Violence is continuing in South Sudan, five years after independence. The world's youngest nation has a history of unrest, killings and displacement. DW spoke to Amnesty International about the current situation.
DW: South Sudan became independent five years ago. From a human rights point of view - is there any reason to celebrate?
Nyagoah Tut: The very fact that South Sudan is an independent country. We cannot rule out that there is a lot to celebrate. But from a human rights and humanitarian perspective, there is a lot that should not be celebrated. Five years of independence have been very challenging in terms of how people have been treated. The December 2013 conflict has contributed to a dire human rights situation. We have documented abuse of international law by forces affiliated to the goverment of South Sudan and the SPLM in opposition. A peace agreement was signed in August 2015 and steps are being taken towards its implemention, but there is still a long way to go.
Who are the main perpetrators - the goverment or the rebels?
None of the parties involved in the 2013 conflict can claim innocence. We have documented atrocities committed by both sides. We have documented mass killings, looting of civilian property, widespread sexual and gender-based violence, the abduction of women and girls, unlawful killings committed by both sides and other forces that are affiliated to either side.
Is there anything the international community could do to step up the pressure on both sides to respect human rights?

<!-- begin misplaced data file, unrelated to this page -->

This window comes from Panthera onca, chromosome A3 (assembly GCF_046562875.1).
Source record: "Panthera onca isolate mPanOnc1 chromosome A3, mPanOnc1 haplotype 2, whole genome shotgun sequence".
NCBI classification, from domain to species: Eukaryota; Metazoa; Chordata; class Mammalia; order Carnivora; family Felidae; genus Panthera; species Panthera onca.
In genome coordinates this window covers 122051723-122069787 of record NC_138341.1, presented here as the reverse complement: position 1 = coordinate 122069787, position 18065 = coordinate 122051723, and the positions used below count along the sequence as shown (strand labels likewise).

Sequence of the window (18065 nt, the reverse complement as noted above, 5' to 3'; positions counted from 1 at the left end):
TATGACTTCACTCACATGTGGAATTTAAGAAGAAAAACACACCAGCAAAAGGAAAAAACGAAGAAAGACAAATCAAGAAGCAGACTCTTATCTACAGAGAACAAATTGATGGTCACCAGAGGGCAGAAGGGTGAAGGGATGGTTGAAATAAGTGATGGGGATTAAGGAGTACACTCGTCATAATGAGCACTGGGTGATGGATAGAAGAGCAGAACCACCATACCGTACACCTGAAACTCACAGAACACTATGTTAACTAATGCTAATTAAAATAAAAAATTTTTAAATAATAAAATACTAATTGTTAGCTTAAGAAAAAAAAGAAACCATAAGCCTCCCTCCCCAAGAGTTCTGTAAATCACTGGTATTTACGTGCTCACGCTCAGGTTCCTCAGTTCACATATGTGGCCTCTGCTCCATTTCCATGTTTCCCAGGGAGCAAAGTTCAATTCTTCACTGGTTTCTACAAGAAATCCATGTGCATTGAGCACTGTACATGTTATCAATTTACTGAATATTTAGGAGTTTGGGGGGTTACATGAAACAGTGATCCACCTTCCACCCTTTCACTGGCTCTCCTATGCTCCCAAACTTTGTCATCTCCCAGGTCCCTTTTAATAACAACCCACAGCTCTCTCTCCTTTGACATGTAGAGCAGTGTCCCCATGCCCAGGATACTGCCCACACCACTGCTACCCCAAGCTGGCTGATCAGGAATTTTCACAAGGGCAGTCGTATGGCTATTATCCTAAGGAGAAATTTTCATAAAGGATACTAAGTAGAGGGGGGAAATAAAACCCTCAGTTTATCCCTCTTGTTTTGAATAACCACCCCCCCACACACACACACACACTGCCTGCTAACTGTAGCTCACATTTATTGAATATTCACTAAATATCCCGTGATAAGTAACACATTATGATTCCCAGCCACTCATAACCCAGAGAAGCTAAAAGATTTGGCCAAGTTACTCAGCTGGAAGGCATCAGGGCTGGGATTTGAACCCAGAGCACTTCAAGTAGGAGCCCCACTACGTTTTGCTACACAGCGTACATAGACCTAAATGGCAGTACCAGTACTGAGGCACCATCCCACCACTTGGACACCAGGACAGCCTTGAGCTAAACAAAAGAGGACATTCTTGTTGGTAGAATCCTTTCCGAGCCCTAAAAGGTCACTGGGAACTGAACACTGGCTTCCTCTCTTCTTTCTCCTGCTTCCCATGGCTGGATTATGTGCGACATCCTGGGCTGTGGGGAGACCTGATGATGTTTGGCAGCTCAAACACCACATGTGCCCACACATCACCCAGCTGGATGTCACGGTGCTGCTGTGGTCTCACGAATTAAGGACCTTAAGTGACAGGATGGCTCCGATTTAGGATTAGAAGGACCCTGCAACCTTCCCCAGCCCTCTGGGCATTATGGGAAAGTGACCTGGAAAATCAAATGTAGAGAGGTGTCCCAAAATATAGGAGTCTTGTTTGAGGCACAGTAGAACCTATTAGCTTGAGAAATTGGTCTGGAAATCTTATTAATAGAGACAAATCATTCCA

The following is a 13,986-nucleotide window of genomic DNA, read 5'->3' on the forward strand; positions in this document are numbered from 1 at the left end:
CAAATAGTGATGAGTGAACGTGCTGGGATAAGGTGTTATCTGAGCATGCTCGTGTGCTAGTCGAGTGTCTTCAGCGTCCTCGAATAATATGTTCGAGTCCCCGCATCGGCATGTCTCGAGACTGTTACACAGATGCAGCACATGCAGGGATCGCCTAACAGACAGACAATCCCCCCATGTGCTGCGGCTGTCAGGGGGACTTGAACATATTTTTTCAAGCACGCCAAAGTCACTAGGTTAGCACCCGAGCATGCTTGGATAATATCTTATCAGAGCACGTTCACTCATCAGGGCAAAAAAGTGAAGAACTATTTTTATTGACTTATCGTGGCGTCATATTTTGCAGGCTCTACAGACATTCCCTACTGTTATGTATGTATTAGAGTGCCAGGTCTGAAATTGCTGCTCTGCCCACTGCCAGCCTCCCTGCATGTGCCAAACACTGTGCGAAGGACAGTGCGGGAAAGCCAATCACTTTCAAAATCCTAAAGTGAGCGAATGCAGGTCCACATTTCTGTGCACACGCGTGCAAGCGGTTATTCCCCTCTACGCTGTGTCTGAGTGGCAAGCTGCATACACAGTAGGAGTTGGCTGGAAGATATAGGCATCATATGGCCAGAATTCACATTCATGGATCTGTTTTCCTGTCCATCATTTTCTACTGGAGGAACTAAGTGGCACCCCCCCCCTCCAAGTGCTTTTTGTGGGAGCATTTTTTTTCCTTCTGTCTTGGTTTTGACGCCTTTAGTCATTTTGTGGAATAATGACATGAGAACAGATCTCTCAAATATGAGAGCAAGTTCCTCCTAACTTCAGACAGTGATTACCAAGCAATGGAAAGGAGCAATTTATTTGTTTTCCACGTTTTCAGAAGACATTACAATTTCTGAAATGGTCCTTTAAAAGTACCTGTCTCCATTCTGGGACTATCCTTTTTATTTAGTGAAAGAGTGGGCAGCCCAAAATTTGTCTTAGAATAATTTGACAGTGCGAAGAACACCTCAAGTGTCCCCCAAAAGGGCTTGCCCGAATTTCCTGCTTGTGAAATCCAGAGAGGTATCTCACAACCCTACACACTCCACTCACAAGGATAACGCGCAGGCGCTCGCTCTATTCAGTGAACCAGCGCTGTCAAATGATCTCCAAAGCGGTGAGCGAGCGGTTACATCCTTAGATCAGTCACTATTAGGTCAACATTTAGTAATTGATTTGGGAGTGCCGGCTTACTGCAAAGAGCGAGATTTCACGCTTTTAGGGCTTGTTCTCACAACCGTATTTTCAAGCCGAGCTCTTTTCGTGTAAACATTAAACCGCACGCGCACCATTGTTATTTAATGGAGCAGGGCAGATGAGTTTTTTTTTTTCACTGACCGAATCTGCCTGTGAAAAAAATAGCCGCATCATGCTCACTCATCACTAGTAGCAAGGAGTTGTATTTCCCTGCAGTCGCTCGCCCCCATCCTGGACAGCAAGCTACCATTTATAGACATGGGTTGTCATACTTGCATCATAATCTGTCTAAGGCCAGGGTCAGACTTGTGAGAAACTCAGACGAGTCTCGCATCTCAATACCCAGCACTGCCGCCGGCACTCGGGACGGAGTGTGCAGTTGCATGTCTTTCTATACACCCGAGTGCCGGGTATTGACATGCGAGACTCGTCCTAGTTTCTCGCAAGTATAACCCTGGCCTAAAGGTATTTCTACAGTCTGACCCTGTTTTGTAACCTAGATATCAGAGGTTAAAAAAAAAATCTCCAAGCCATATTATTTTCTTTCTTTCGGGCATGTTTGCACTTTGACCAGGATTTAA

There is a lot that needs to be done. With the implementation of the peace agreements, both parties seem to be further and further away from making decisions that are in the interests of the South Sudanese themselves. There are still incidents of violence all across the country. Just recently, thousands of people were displaced in [the city of] Wau, fleeing violence and attacks against their homes. There is a lot that needs to be done to ensure concerted pressure on both parties and support in the implementation of the peace agreements. The international community needs to take strong steps to ensure accountability for the crimes that have been committed.
What do you want the international community to do in practical terms?
The African Union Commission has been mandated with the establishment of a hybrid court. The peace agreement also contains the establishment of various bodies, including a reparations authority and structures around a permanent constitution-making process. These bodies need support - technical support and financial support. The international community needs to support these bodies and also emphasize upon both parties and the African Union that urgent steps need to be taken to set up these bodies to remind parties and their forces that they will be held accountable for the atrocities committed.
Do you see any positive developments by local communities or civil society to improve the human rights situation?
One thing that comes across during this conflict is the strength and resilience of communities. South Sudan has endured decades of conflict. Even today, we see a lot of efforts at communal level. Efforts towards trauma healing, giving support to each other during these traumatic and violent incidents. We've also seen a lot of demand for accountability from communities. There are efforts by civil society groups to document what has taken place during the conflict and to also take steps to remind the leadership of South Sudan and the international community that the South Sudanese want accountability, and accountability that needs to be seen as a way towards long lasting stability.
Nyagoah Tut is Amnesty International's campaigner on Sudan and South Sudan.
Interview: Daniel Pelz